He was a great influence on my work, but the fact remains that Johannes Speyer was not always on speaking terms with ‘the truth’. That is to say, he and ‘the truth’ sometimes fell out. They didn’t always return each others’ calls. They often passed each other in the street without tipping a cap, or asking about the weather. He and ‘the truth’ were not bound together, like bosom buddies. They reserved the right to differ on certain matters; to go their separate ways when circumstances demanded it.
In the penultimate section of my brilliant memoirs, Conversations with Speyer, I dealt with an episode towards the very end of Speyer’s life, in which he recounted to me (and another man) a story about sky-writing. I have always doubted the veracity of this story (also covered here) for various reasons, not least the issue of impracticality. I doubted, in short, that a sky-writer (under Speyer’s orders) could write a full sentence in the sky.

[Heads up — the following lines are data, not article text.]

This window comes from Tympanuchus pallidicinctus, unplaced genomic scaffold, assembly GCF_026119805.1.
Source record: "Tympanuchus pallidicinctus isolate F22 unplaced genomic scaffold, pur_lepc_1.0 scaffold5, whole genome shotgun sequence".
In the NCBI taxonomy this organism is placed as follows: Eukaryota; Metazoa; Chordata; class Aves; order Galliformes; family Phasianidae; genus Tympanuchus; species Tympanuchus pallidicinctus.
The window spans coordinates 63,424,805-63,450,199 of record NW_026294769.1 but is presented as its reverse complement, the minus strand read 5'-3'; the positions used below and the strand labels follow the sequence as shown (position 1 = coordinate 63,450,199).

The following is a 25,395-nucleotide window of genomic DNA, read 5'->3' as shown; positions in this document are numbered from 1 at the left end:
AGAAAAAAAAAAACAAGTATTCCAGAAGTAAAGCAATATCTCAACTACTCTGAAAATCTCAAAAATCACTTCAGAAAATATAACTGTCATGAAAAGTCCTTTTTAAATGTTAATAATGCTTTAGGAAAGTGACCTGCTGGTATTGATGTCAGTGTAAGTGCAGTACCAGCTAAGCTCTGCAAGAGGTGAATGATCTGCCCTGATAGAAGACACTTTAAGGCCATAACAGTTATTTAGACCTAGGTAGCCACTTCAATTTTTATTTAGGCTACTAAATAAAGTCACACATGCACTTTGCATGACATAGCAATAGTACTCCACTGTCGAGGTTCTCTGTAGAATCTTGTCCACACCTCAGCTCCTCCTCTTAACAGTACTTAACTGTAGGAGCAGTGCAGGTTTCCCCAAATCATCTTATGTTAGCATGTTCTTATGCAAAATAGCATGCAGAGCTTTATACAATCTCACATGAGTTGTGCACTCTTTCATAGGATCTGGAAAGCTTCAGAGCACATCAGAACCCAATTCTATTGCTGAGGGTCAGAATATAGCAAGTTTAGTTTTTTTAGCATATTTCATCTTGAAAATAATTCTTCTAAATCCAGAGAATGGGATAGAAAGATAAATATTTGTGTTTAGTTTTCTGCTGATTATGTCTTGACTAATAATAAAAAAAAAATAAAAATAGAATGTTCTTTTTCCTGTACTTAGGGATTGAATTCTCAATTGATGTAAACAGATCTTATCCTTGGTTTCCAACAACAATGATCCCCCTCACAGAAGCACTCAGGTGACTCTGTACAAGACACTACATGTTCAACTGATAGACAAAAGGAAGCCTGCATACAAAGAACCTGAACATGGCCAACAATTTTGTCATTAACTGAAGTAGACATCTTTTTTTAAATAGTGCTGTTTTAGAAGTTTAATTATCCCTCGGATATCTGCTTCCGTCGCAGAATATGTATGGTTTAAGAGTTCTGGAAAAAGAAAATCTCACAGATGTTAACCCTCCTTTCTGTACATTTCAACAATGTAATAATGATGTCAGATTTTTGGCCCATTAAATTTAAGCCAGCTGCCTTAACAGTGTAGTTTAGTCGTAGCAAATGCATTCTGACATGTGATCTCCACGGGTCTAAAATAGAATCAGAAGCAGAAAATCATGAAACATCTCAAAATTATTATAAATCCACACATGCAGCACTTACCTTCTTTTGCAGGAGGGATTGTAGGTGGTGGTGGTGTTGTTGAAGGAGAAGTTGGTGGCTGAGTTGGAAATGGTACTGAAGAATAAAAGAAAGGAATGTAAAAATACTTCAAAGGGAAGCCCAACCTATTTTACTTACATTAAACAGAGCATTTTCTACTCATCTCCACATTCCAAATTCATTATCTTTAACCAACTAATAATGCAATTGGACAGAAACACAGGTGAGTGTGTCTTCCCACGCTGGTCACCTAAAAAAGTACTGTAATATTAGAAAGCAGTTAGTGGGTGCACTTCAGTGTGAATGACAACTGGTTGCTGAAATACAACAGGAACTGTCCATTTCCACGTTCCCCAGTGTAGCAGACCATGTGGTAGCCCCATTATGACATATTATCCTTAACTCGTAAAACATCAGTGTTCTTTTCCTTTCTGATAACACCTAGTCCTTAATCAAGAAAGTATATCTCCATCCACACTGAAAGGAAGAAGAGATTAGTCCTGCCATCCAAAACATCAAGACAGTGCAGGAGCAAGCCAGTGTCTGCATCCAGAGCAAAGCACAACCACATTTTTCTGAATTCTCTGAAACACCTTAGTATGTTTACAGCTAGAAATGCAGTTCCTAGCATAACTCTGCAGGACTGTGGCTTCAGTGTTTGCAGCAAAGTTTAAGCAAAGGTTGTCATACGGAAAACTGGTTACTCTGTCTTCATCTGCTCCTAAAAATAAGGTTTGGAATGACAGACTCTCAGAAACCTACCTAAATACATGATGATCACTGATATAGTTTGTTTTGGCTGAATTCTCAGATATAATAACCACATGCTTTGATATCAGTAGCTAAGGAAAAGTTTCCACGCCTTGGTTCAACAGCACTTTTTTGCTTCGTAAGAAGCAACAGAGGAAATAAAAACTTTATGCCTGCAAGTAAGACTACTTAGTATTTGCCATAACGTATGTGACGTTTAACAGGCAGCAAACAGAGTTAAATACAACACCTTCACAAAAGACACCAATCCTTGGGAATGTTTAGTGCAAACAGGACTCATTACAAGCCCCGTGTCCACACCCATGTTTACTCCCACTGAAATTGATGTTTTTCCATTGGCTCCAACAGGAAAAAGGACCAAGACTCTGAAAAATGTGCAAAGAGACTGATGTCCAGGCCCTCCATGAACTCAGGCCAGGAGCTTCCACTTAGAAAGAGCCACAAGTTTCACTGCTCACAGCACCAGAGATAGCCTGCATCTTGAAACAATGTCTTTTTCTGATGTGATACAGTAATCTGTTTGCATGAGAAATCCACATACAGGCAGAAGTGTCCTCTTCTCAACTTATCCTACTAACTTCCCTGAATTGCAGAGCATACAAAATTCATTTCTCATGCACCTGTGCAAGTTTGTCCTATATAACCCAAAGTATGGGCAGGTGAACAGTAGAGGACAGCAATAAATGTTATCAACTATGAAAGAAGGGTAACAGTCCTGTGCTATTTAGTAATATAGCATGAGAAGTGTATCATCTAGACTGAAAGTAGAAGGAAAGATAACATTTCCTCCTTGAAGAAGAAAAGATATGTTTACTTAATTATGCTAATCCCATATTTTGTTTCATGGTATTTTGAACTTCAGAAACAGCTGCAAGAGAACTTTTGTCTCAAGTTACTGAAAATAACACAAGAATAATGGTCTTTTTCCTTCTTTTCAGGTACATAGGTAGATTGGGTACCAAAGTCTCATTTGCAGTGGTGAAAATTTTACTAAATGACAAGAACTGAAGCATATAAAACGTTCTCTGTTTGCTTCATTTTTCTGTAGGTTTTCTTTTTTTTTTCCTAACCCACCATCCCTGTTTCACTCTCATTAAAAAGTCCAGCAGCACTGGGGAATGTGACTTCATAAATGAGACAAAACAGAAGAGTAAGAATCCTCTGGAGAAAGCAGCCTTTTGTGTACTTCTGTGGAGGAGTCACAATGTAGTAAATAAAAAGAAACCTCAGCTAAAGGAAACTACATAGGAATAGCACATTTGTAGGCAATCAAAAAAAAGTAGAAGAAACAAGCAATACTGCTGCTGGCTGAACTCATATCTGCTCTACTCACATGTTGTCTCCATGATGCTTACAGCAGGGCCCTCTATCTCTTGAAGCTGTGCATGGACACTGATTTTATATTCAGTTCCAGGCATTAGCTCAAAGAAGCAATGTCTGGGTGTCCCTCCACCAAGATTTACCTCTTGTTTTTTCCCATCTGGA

Now I have seen this. Granted, this is present-day skywriting (not 1980s skywriting), patronised by a much more wealthy man. Nevertheless – disregarding the content of the piece – there is no denying that looks good. Which begs two questions: one, was Speyer telling the truth after all? And two, if sky-writing looks this good, why aren’t more writers doing it?
The second question is, I think, the more important one. Indeed, in light of this recent incident, I fully expect Jonathan Franzen’s next novel to be written in the sky. Paper is a thing of the past. Everything, from now on, should be written in the sky. Including this blog.